THE Sunday Post has been hailed as Scotland’s Newspaper of the Year after winning a series of awards at the press industry’s Oscars.
Reporter Gordon Blackstock had his work recognised by the judges of the 39th Scottish Press Awards. He won the night’s biggest awards after breaking the story of a mass grave at an orphanage where up to 400 children may have been buried in secret.
His reports into the Smyllum home won Scoop of the Year while that investigation and others into off-shore investments and charity fraud won him both Reporter of the Year and Journalist of the Year.
Awards host Stephen Jardine told the audience: “The judges faced some difficult choices due to the very high standard of entries, demonstrating the vibrancy of the Scottish newspaper industry and its huge wealth of talent.
“The standout was an utterly compelling story giving a voice –and a name – to 400 children who died at Smyllum House. This was painstaking, powerful and purposeful reporting.”
Our front-page, which, for the first time, named each of the children thought to be buried at the orphanage, won Front Page of the Year while our coverage was hailed by judges at the ceremony, at the Hilton DoubleTree, Glasgow, on Thursday, when we were named Newspaper of the Year.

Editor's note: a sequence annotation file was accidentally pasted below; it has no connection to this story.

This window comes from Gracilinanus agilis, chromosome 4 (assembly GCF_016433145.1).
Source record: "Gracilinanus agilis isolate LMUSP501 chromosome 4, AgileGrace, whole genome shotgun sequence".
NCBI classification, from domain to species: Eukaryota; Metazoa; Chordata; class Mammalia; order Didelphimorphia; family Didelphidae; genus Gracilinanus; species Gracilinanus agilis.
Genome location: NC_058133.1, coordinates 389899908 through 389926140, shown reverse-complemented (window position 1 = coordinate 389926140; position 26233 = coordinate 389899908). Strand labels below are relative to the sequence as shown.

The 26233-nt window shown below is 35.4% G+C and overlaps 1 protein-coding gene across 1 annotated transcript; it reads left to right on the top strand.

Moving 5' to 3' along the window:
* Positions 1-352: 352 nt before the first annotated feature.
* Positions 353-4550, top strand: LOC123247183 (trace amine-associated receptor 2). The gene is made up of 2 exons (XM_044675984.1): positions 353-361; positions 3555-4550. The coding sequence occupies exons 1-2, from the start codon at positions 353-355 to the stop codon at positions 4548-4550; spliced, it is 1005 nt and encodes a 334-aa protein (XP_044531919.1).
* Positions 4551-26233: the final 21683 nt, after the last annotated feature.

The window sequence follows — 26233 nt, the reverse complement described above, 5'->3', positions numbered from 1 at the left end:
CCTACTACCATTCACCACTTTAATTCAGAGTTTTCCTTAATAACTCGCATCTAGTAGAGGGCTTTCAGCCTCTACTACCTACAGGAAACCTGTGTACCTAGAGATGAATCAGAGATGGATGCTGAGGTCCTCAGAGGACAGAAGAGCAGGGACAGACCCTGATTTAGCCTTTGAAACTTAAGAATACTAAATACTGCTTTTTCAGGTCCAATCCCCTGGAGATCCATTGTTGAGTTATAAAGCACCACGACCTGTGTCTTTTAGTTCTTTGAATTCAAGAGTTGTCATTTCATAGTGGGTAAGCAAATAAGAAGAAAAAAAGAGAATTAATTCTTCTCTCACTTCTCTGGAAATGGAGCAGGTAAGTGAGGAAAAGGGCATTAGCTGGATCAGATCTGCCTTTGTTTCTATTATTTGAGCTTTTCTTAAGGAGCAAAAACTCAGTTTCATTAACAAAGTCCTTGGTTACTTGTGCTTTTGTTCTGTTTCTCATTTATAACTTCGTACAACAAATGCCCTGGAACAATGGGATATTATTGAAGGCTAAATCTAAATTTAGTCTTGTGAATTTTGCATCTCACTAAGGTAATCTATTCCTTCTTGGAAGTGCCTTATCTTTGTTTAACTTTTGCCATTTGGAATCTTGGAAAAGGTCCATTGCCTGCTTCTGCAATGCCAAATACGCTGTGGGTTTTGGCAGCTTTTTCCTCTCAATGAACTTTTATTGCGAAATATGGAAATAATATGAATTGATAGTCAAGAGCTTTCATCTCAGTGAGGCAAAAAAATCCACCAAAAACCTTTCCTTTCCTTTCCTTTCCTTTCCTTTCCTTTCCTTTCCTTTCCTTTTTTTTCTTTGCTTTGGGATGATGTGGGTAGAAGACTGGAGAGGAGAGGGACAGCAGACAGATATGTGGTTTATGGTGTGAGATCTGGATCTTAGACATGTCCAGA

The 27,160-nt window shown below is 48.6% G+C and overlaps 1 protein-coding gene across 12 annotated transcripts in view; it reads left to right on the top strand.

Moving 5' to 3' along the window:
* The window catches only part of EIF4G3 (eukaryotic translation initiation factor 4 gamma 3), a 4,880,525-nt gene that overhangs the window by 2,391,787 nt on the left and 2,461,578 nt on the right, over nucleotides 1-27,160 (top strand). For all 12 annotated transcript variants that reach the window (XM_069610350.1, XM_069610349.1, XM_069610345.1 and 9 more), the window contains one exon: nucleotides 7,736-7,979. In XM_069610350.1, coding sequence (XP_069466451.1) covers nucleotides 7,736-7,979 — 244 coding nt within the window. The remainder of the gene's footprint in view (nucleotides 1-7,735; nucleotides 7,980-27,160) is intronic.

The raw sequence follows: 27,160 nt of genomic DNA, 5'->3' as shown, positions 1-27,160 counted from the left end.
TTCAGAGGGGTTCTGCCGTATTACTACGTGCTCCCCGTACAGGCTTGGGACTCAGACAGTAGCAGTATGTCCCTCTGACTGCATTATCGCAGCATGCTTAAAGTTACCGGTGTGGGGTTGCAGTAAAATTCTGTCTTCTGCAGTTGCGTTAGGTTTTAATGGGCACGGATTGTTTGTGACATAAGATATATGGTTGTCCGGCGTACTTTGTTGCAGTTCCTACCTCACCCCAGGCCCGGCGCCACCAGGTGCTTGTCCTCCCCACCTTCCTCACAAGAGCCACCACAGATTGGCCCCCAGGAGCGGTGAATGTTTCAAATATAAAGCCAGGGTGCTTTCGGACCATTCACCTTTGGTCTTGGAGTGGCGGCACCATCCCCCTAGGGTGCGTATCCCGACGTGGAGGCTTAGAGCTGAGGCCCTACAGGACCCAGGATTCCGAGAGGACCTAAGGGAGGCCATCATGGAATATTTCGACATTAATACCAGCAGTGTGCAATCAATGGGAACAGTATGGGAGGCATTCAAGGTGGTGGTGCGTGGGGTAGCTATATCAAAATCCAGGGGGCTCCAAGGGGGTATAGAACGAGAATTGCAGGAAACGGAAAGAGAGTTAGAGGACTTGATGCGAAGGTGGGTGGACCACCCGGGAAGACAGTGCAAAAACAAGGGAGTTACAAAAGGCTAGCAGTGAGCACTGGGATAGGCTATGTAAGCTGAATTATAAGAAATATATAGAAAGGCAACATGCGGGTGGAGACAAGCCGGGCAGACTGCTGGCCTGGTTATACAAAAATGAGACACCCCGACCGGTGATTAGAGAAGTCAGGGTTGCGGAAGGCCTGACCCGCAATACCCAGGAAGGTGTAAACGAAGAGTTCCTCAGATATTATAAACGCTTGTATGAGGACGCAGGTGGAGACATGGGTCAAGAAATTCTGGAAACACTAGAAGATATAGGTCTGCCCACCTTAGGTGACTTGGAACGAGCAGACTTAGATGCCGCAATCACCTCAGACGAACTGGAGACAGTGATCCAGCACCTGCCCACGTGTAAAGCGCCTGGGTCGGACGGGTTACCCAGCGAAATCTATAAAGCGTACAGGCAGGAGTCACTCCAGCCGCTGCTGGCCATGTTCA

They said: “We felt that such was the strength of the paper’s treatment of the story that it deserved the top accolade.”
Our reporter Marion Scott was also recognised when she was runner-up for the Nicola Barry Award for her campaigning work with rape victim Denise Clair.
Our reporter Kieran Andrews won Campaign of the Year for his work at our sister title The Courier on Frank’s Law. Sean Wallace won Sports News Writer of the Year for his stories at another of our sister titles, the Evening Express in Aberdeen.
The Sunday Post editor Richard Prest said: “We are delighted to be delivering the best newspaper in Scotland to our readers.”